Dont you trust these guys. They dont even follow their own laid down rules (gazetted). I can prove it . If they really want you to come back let them give back the properties they stole from people.

    9. Abdul S Khan

      December 5, 2012 at 12:33 pm

      I love Tanzania, my birth country. I’m close to retirement and have made a good living in the USA. I would like to invest and live part of the time in Tanzania, but I’ll not give up my US citizenship as USA has given me all that I have today. USA has given me a family and a good living. Dual citizenship that is being proposed would certainly entice other former Tanzanians like me to invest and help develope our country of birth.

    10. Mana

      December 6, 2012 at 9:20 am

      My sister bought a small flat and my brother a little shop in the same building.Full amount was not even paid.The contractor died of heart heart just after building take over.I, even bought main gate from half monthly salary.Every thing was lost.my sister who is now a widow is without a home of her home.Rent is paid by relatives.I am glad this issue is coming to the fore.TZ is behaving as if it did not exit.Mine is just one case out of hundreds.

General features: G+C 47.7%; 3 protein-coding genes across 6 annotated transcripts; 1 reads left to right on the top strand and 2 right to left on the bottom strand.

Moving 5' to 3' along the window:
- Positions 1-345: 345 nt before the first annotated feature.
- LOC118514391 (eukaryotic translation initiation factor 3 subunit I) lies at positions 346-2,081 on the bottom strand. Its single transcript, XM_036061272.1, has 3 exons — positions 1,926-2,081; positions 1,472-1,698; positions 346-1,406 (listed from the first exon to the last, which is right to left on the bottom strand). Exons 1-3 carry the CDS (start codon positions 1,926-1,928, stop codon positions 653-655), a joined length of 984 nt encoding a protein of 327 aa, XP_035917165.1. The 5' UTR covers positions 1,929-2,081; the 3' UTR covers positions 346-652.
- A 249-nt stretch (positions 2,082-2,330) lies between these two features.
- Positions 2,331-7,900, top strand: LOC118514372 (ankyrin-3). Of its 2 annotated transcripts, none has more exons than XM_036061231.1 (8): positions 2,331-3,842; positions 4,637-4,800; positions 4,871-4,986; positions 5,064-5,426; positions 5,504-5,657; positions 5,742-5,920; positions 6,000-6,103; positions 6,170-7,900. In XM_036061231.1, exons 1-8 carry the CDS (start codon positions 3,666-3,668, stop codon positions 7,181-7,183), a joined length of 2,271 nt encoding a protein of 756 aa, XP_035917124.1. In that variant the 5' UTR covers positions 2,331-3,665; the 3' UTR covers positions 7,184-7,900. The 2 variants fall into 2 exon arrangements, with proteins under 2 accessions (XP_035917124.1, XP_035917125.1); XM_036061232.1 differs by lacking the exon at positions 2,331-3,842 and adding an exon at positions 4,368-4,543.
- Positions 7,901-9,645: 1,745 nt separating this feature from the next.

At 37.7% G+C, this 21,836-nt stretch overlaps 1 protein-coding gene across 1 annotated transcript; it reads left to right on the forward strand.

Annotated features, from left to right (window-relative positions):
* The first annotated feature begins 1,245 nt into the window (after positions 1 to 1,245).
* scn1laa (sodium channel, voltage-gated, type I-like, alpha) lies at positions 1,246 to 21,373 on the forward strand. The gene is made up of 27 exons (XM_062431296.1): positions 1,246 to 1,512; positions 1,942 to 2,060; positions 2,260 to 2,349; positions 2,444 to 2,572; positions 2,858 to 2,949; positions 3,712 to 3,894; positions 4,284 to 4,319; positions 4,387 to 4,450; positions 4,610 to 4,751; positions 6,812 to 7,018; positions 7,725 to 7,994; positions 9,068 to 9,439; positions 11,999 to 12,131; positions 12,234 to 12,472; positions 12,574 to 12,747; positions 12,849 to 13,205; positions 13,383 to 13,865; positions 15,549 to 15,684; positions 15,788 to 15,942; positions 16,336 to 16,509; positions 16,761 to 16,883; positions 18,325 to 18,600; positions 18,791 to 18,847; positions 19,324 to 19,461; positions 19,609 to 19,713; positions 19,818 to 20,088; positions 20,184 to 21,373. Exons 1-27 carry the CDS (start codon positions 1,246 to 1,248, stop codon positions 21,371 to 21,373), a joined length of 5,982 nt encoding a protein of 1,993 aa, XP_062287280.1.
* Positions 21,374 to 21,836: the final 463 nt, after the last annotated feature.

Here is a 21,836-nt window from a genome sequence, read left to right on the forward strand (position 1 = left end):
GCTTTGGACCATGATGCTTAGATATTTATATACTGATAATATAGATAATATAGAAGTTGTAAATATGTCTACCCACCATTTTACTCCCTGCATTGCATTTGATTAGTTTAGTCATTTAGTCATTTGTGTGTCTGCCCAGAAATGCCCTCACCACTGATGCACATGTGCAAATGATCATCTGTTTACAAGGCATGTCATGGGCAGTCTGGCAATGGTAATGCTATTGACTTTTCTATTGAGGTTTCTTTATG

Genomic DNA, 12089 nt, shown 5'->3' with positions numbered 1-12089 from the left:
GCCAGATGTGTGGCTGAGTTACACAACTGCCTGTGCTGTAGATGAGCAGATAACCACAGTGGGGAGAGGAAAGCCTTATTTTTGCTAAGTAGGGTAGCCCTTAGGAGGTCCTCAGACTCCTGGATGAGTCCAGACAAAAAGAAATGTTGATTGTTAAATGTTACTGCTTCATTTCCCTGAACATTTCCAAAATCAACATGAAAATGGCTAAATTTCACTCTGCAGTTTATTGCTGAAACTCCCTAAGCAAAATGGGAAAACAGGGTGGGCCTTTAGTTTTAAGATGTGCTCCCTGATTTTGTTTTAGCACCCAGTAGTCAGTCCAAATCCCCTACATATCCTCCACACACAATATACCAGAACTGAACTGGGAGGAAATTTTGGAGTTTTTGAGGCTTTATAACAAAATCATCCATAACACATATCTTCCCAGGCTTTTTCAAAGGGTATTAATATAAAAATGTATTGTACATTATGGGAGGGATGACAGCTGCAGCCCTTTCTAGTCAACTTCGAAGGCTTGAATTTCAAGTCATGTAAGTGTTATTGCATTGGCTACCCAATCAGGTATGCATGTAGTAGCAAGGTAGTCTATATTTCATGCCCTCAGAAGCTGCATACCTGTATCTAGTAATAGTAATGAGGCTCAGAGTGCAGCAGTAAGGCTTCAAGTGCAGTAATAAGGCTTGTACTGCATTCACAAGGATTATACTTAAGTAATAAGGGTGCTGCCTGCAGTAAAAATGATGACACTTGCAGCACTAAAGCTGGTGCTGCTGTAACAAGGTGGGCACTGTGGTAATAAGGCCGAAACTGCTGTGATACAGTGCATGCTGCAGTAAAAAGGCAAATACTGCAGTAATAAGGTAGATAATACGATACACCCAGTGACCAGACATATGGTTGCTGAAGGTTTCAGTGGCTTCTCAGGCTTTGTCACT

11. Mana

      December 9, 2012 at 6:44 am

      Well done Mansoor. If everyone impacted by property takeover would write something I am sure it would fill enough pages of a best seller book.It will be an eye opener.As for now there is no innovation. If people from outside come they can inject talents and fresh ideas in the economy.Those people(wamepitiwa na wakati)should make way for a new broom.

    12. Mumtaz Sunderji

      December 9, 2012 at 2:58 pm

      I would certainly like to have them show good faith by giving us back or compensating for our properties, that we have there. I went back in 2010, and would love to live there and invest, if there is good faith first, by the Government.

      I would be willing to live there and invest, as someone in this email said it is our birth country and it would be great to do something for our birth country.